The red windmill, that surmounted the building, quickly became a symbol for having fun, as it came to be recognised for housing the courtesans who were renowned for the high kicking dance review performed for everyone’s pleasure.
Moulin Rouge came back into contention early in the 21st century, with the pop culture pastiche movie Moulin Rouge (2001) produced, directed and co-written by Australia’s favourite Baz Luhrmann. It used the musical setting of Montmartre quarter with Australian actress Nicole Kidman starring with Ewen McGregor in a film nominated for eight Academy awards.
Her fabulous costume worn on a swing during the movie is currently on show at Melbourne in the exhibition Hollywood Costume.
The Folies Bergere opened in 1869 originally designed as an opera house, where opera, ballet and circus were performed, however as society change it rules it became a more expensive cabaret after 1872.
In 1882, Édouard Manet, a pivotal figure in the transition from realism in art to impressionism, painted his well-known work A Bar at the Folies Bergere depicting a bargirl, one of the demimondaines, standing before a mirror.
It was just south of Montmartre, not far from the heart of the cultural centre of Paris. It was also like its counterparts, a venue where people from all classes met in an environment where strict bourgeois morality held no fascination or influence, one in which a ‘Bohemian’ lifestyle was part of the attraction.
In Paris the Cabaret and the Can Can thrived at the turn of the 20th century, while the term ‘Impressionism’ was being applied to a new style of painting, one whose deft brushstrokes and lively colours emphasised light in all its changing qualities.
Art and design also flourished and music became accessible to a wider audience than ever before with the invention of the gramophone during this period spreading music’s influence like never below.
In England a group of young men fired up by the vision of sublime innocence and the transparency of colour in art before Raphael, announced that they loathed somber tones in painting and Sir Joshua (Sloshua) Reynolds was their chief hate-figure.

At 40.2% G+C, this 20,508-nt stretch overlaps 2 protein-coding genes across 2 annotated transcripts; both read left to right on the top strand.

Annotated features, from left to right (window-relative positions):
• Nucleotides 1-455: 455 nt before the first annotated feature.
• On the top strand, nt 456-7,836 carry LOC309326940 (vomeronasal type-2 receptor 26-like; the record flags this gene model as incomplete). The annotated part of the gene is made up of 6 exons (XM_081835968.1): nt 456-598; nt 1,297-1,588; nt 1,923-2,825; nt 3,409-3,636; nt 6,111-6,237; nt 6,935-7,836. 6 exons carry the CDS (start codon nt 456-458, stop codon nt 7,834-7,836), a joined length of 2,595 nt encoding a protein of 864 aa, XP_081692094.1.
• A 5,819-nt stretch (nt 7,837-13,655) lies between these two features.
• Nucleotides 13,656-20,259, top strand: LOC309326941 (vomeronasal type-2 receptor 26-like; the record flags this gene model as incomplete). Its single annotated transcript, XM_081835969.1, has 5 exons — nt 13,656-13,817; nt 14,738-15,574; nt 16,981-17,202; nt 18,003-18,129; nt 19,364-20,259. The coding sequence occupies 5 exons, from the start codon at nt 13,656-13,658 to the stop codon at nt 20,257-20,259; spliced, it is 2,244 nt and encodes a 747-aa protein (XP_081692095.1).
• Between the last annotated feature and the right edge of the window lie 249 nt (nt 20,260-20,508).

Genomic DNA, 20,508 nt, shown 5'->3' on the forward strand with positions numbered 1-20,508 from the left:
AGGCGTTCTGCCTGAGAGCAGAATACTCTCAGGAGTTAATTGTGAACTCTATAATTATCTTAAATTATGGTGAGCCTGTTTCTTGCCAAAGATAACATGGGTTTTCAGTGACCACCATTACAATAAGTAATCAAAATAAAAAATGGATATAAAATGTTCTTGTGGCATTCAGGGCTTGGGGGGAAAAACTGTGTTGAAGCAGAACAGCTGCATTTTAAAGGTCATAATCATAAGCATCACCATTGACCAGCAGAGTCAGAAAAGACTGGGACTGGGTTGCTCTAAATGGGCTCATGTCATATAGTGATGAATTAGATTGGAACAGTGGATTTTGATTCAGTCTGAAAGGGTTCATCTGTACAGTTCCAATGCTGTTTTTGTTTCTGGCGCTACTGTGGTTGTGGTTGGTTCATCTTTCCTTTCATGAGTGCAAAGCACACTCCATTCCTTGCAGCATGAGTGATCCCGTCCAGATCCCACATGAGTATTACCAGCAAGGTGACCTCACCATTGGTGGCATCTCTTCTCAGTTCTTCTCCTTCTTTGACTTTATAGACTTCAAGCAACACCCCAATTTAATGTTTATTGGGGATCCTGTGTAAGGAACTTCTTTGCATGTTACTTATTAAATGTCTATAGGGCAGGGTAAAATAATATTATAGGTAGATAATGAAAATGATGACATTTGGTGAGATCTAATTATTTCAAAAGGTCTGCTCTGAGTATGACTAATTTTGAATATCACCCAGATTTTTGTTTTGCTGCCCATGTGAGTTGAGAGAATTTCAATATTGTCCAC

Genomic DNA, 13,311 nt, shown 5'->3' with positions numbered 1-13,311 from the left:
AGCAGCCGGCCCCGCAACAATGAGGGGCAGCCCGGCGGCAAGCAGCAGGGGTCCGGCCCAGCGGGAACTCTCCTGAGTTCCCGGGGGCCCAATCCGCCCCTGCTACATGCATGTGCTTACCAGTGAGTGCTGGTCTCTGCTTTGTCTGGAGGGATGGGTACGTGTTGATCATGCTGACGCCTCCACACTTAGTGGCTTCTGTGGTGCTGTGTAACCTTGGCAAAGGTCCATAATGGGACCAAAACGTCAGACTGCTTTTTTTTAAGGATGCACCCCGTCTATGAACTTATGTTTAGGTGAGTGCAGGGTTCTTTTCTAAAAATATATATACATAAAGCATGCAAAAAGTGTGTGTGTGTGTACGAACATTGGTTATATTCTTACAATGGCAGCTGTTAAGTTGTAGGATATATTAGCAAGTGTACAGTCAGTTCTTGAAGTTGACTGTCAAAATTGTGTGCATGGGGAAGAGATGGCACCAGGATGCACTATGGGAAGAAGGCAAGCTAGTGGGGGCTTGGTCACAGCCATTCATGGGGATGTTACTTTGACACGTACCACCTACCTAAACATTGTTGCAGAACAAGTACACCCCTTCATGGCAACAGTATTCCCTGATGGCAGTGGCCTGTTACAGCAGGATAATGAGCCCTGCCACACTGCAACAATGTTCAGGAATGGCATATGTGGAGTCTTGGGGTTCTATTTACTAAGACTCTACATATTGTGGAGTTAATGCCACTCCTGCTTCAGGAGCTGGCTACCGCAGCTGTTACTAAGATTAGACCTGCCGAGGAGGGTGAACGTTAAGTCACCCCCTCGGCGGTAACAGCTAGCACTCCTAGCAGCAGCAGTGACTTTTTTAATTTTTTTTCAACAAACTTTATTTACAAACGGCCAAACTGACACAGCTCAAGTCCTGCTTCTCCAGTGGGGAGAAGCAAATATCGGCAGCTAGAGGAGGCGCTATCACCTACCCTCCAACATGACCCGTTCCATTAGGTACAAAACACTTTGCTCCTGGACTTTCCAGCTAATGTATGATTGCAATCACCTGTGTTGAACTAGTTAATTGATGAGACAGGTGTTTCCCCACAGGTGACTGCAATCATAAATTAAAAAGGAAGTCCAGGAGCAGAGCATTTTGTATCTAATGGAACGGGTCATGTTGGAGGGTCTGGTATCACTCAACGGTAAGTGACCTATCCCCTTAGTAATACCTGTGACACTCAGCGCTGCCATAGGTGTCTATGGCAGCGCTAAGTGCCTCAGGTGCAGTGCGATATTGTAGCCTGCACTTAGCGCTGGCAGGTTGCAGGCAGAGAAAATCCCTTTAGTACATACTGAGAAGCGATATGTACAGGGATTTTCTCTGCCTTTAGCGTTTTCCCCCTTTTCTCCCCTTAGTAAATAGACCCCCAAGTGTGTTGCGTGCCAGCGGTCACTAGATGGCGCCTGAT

They wanted to stimulate their audience with precise and heightened attention to detail, such as painting real people with dirty toenails.
They attracted much virulent criticism from people like Charles Dickens who likened one of their leaders John Millais’s Virgin to a ‘monster in the vilest cabaret in France or in the lowest gin-shop in England, giving us an inkling of just how basely decadent that Cabaret’s were viewed by those who considered themselves at the pinnacle of society.
England would be the place where a Cabaret emerged as a well-mannered affair presenting divine decadence. The original Cabaret Theatre Club at London founded in 1912 encouraged its members to appear in evening clothes, inviting high society to join in and giving them a place to theoretically let their hair down, although this was not a concept that many Englishmen and women of their class embraced well at the time, or in my experience for that matter.
Lasting only two years it nonetheless provided a model for a whole new generation of nightclubs where fashion became an important aspect of the equation.
As the Cabaret’s popularity spread around Europe and over to America, so did its culture change to suit new ideas and differences. In the USA with Jazz as a music influence it diverged into several different styles and perhaps reached its peak during prohibition. Everyone lost interest in the 60’s when rock and roll arrived.
In Germany the Cabaret emerged from the French atmosphere of intimacy to become deeply decadent as time went on, performances characterized by satirical references to its politics and the so-called ‘gallows’ humour, witticism in the face of a hopeless situation.
During its so-called ‘Weimar Republic period (1920s-30’s) it became the voice of the social revolution. With the advent of World War II it fell from favour dramatically.
Today the ‘Cabaret’ has been revived again, enjoy a renaissance of sorts, but basically as a style of entertainment. Much in ‘Vogue’ it is full of fashionable associations, glamor and glitter, political satire, poetic concepts and ‘adult’ themes to be enjoyed by adults, the ACO having to ban children under 15 from their performance, which we would have to say is not usual in the world of classical music performance.
Watch the Videos
Liza Minelli & Joel Gray singing “Money” from Cabarethttp://youtu.be/rkRIbUT6u7Q
Barry Humphries’ Weimar Cabaret